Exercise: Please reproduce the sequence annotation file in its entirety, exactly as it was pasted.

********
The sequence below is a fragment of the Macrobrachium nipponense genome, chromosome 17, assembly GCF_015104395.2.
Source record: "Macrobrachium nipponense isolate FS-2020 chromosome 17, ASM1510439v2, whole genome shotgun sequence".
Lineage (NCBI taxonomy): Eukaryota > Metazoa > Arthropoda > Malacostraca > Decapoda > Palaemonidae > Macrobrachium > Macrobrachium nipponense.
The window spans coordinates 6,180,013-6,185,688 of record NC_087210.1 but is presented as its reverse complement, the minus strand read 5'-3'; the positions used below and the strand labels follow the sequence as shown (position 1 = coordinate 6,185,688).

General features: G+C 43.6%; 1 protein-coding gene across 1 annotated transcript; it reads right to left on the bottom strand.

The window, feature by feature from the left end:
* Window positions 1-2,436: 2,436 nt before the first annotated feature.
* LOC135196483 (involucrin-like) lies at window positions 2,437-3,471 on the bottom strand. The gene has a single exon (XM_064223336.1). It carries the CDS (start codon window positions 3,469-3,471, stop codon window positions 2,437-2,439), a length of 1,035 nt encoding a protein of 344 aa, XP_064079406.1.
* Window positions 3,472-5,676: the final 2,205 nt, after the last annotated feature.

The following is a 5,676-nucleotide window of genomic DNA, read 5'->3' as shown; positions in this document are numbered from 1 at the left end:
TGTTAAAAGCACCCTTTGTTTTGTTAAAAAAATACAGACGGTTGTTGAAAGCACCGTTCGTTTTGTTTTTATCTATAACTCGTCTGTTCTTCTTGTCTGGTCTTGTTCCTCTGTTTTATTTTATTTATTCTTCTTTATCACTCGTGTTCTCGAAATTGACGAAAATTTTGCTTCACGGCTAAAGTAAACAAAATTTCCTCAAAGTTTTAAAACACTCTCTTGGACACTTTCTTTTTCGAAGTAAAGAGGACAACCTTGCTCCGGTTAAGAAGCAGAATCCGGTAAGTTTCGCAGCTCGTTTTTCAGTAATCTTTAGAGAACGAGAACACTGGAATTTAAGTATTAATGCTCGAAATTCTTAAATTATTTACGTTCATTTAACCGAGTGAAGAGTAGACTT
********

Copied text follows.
The sequence below is a fragment of the Macrobrachium nipponense genome, chromosome 17, assembly GCF_015104395.2.
Source record: "Macrobrachium nipponense isolate FS-2020 chromosome 17, ASM1510439v2, whole genome shotgun sequence".
Lineage (NCBI taxonomy): Eukaryota > Metazoa > Arthropoda > Malacostraca > Decapoda > Palaemonidae > Macrobrachium > Macrobrachium nipponense.
The window spans coordinates 6,180,013-6,185,688 of record NC_087210.1 but is presented as its reverse complement, the minus strand read 5'-3'; the positions used below and the strand labels follow the sequence as shown (position 1 = coordinate 6,185,688).

General features: G+C 43.6%; 1 protein-coding gene across 1 annotated transcript; it reads right to left on the bottom strand.

The window, feature by feature from the left end:
* Window positions 1-2,436: 2,436 nt before the first annotated feature.
* LOC135196483 (involucrin-like) lies at window positions 2,437-3,471 on the bottom strand. The gene has a single exon (XM_064223336.1). It carries the CDS (start codon window positions 3,469-3,471, stop codon window positions 2,437-2,439), a length of 1,035 nt encoding a protein of 344 aa, XP_064079406.1.
* Window positions 3,472-5,676: the final 2,205 nt, after the last annotated feature.

The following is a 5,676-nucleotide window of genomic DNA, read 5'->3' as shown; positions in this document are numbered from 1 at the left end:
TGTTAAAAGCACCCTTTGTTTTGTTAAAAAAATACAGACGGTTGTTGAAAGCACCGTTCGTTTTGTTTTTATCTATAACTCGTCTGTTCTTCTTGTCTGGTCTTGTTCCTCTGTTTTATTTTATTTATTCTTCTTTATCACTCGTGTTCTCGAAATTGACGAAAATTTTGCTTCACGGCTAAAGTAAACAAAATTTCCTCAAAGTTTTAAAACACTCTCTTGGACACTTTCTTTTTCGAAGTAAAGAGGACAACCTTGCTCCGGTTAAGAAGCAGAATCCGGTAAGTTTCGCAGCTCGTTTTTCAGTAATCTTTAGAGAACGAGAACACTGGAATTTAAGTATTAATGCTCGAAATTCTTAAATTATTTACGTTCATTTAACCGAGTGAAGAGTAGACTT